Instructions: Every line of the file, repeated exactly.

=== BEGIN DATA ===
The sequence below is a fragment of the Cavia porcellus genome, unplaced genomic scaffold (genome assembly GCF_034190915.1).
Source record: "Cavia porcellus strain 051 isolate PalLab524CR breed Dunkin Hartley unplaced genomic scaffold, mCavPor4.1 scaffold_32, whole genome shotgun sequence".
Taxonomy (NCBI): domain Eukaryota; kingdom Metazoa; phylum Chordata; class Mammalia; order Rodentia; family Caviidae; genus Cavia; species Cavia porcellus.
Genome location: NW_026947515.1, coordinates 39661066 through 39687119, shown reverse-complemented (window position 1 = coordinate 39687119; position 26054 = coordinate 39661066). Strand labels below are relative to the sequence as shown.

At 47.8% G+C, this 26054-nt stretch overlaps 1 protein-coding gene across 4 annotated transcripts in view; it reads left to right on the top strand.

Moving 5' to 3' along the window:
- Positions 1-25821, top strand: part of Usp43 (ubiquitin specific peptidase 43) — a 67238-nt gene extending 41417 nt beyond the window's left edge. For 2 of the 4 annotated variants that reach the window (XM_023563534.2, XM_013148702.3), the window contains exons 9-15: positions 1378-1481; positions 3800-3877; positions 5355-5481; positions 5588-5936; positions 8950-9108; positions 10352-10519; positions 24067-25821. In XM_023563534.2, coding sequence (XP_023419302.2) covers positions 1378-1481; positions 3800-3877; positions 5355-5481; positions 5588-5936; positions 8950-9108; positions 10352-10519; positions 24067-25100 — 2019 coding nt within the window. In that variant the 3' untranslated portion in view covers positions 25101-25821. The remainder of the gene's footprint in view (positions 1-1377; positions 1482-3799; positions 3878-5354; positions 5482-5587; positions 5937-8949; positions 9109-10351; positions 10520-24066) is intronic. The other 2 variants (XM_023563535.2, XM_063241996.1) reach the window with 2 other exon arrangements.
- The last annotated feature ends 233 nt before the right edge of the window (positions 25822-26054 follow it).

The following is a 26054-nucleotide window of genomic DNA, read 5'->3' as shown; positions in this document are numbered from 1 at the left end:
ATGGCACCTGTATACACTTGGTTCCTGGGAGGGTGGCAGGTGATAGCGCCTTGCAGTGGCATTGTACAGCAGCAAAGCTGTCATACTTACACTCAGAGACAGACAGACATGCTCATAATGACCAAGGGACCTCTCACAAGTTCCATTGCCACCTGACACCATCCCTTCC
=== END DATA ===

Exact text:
The sequence below is a fragment of the Cavia porcellus genome, unplaced genomic scaffold (genome assembly GCF_034190915.1).
Source record: "Cavia porcellus strain 051 isolate PalLab524CR breed Dunkin Hartley unplaced genomic scaffold, mCavPor4.1 scaffold_32, whole genome shotgun sequence".
Taxonomy (NCBI): domain Eukaryota; kingdom Metazoa; phylum Chordata; class Mammalia; order Rodentia; family Caviidae; genus Cavia; species Cavia porcellus.
Genome location: NW_026947515.1, coordinates 39661066 through 39687119, shown reverse-complemented (window position 1 = coordinate 39687119; position 26054 = coordinate 39661066). Strand labels below are relative to the sequence as shown.

At 47.8% G+C, this 26054-nt stretch overlaps 1 protein-coding gene across 4 annotated transcripts in view; it reads left to right on the top strand.

Moving 5' to 3' along the window:
- Positions 1-25821, top strand: part of Usp43 (ubiquitin specific peptidase 43) — a 67238-nt gene extending 41417 nt beyond the window's left edge. For 2 of the 4 annotated variants that reach the window (XM_023563534.2, XM_013148702.3), the window contains exons 9-15: positions 1378-1481; positions 3800-3877; positions 5355-5481; positions 5588-5936; positions 8950-9108; positions 10352-10519; positions 24067-25821. In XM_023563534.2, coding sequence (XP_023419302.2) covers positions 1378-1481; positions 3800-3877; positions 5355-5481; positions 5588-5936; positions 8950-9108; positions 10352-10519; positions 24067-25100 — 2019 coding nt within the window. In that variant the 3' untranslated portion in view covers positions 25101-25821. The remainder of the gene's footprint in view (positions 1-1377; positions 1482-3799; positions 3878-5354; positions 5482-5587; positions 5937-8949; positions 9109-10351; positions 10520-24066) is intronic. The other 2 variants (XM_023563535.2, XM_063241996.1) reach the window with 2 other exon arrangements.
- The last annotated feature ends 233 nt before the right edge of the window (positions 25822-26054 follow it).

The following is a 26054-nucleotide window of genomic DNA, read 5'->3' as shown; positions in this document are numbered from 1 at the left end:
ATGGCACCTGTATACACTTGGTTCCTGGGAGGGTGGCAGGTGATAGCGCCTTGCAGTGGCATTGTACAGCAGCAAAGCTGTCATACTTACACTCAGAGACAGACAGACATGCTCATAATGACCAAGGGACCTCTCACAAGTTCCATTGCCACCTGACACCATCCCTTCC